Hong Kong Med J 2008;14:469-78 | Number 6, December 2008
Characterisation of brain disorders and evaluation of therapy by functional and molecular magnetic resonance techniques
YX Wang, Wynnie WM Lam
Department of Diagnostic Radiology and Organ Imaging, The Chinese University of Hong Kong, Prince of Wales Hospital, Shatin, Hong Kong
OBJECTIVES. To review advanced functional and molecular magnetic resonance techniques that are currently clinically useful or with potential clinical use in the near future.
DATA SOURCES AND EXTRACTION. Literature search of Medline to December 2007 was conducted. Key words search terms were: 'magnetic resonance imaging' 'magnetic resonance spectroscopy' 'brain' 'functional' 'perfusion' 'diffusion' 'diffusion tensor' 'magnetic transfer' 'molecular imaging' 'superparamagnetic iron oxide' Relevant original papers and review articles were retrieved.
STUDY SELECTION. A total of 83 original papers and review articles were systematically analysed.
DATA SYNTHESIS. The introduction of modern neuroimaging modalities in recent years has revolutionised investigation of the normal and diseased brain. Among others, magnetic resonance has emerged as the pre-eminent imaging modality, which can produce both high-resolution anatomical images and maps that reflect a variety of physiological parameters relevant to functional assessment and tissue characterisation. Magnetic resonance imaging techniques are now capable of visualising physiological and diseased processes at cellular and molecular levels, including cerebral blood flow, capillary perfusion and permeability, blood oxygenation level dependent neuronal activation, microscopical motion of water (water diffusion), integrity of axonal fibres, and the molecular transfer of magnetisation within tissues. Magnetic resonance cell trafficking can evaluate the macrophage activity in areas of brain inflammation. Magnetic resonance cell-labelling strategies can be used to monitor the seeding and migration of embryonic stem cells. Magnetic resonance spectroscopy allows the detection of various metabolites that pertain to different biochemical processes in brain tissues. Such metabolites/spectra include: N-acetyl aspartate used as a neuronal marker, choline as a cell membrane metabolism marker, myo-inositol as a glial marker in proton spectrum, and phosphorous whose spectrum provides an in-vivo assessment of the bio-energetic status of tissues. Besides characterisation of brain disorders, magnetic resonance imaging and spectroscopy can improve the planning and monitoring of therapy and contribute to the development of new therapies.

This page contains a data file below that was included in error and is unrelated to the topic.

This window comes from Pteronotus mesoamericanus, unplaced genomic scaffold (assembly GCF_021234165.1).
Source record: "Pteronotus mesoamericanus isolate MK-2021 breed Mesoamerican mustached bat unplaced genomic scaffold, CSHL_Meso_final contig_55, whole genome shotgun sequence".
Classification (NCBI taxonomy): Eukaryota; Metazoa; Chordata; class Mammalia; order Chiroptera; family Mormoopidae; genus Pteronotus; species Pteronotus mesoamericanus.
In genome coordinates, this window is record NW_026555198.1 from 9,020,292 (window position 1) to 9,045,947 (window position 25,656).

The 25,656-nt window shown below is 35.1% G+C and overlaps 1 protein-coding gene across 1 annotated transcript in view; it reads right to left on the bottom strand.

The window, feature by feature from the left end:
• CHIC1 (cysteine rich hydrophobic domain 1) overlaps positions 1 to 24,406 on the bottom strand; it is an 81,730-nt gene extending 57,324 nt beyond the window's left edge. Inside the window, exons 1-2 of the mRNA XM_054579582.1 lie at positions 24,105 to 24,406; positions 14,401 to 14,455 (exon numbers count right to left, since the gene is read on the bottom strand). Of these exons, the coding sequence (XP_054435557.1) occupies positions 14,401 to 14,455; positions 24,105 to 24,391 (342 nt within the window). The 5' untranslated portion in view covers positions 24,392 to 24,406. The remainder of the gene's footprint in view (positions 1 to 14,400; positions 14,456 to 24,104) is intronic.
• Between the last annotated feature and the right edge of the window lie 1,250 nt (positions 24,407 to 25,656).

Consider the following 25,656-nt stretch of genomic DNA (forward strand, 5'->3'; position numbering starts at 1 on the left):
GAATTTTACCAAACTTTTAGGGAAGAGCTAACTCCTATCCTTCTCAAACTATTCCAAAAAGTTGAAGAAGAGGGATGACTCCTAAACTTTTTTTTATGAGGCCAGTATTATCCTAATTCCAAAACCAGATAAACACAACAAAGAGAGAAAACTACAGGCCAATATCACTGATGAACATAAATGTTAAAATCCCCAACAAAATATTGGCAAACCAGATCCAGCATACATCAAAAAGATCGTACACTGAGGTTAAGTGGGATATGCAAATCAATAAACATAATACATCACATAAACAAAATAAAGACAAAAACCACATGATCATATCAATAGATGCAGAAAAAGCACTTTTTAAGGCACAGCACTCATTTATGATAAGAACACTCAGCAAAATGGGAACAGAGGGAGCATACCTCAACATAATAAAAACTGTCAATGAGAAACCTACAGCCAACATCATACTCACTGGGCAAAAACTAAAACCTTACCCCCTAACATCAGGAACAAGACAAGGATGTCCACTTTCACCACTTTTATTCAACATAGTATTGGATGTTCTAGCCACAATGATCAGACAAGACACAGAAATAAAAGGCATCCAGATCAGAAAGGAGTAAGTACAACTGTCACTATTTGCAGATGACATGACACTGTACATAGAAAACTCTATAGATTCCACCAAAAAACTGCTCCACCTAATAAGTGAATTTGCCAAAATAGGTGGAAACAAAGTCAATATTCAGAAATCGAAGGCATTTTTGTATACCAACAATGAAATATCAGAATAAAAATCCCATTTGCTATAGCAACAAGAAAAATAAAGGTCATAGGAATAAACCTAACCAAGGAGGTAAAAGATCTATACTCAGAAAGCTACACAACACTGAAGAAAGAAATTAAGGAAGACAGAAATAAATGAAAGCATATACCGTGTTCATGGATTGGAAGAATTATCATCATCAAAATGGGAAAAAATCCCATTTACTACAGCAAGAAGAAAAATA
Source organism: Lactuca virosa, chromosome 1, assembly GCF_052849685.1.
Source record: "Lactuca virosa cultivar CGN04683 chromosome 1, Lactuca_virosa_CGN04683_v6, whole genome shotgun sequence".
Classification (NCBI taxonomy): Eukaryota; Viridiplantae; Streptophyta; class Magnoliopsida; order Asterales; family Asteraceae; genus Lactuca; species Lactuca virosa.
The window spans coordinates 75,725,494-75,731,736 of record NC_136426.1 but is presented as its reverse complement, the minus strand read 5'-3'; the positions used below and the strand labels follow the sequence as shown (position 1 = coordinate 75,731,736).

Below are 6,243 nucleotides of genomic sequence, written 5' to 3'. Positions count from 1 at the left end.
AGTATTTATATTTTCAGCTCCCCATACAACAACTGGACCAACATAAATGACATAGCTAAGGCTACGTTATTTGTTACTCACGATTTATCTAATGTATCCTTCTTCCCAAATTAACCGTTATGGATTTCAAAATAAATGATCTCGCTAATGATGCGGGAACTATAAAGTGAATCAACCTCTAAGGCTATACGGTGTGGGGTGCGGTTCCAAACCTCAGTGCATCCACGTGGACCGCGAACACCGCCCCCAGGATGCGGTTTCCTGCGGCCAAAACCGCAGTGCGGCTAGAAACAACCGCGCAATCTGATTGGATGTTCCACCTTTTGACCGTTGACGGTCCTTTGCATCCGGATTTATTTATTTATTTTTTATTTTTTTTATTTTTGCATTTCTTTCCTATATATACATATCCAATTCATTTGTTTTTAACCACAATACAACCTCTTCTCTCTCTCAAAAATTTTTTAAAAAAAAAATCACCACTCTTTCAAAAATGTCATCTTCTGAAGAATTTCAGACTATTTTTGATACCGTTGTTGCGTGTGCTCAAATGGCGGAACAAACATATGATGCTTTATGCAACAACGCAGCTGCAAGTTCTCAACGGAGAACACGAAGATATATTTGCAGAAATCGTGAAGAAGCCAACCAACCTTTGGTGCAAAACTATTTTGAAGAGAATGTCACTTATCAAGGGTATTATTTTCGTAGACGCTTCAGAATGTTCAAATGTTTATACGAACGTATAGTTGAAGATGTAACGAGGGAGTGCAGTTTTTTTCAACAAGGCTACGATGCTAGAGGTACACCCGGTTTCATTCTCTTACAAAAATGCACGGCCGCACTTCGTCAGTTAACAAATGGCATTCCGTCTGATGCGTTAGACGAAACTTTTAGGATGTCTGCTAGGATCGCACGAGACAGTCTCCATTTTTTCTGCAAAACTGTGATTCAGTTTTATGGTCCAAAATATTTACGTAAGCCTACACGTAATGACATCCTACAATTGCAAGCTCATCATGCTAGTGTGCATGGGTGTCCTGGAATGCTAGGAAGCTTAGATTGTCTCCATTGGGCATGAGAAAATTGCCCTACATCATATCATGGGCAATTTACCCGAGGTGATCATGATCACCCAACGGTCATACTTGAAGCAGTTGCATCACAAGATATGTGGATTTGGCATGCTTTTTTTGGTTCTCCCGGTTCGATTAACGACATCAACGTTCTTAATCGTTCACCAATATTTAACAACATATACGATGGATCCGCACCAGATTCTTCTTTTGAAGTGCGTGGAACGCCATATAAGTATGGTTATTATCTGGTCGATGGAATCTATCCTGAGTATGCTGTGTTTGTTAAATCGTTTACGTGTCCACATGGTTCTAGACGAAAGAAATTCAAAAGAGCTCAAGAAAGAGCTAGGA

CONCLUSION. Advances in neuroimaging have made a great leap in the morphological, metabolic, and functional assessment of the neurological diseases, enabling better diagnosis and management of patients.
Key words: Brain; Diffusion; Magnetic resonance imaging; Magnetic resonance spectroscopy; Perfusion
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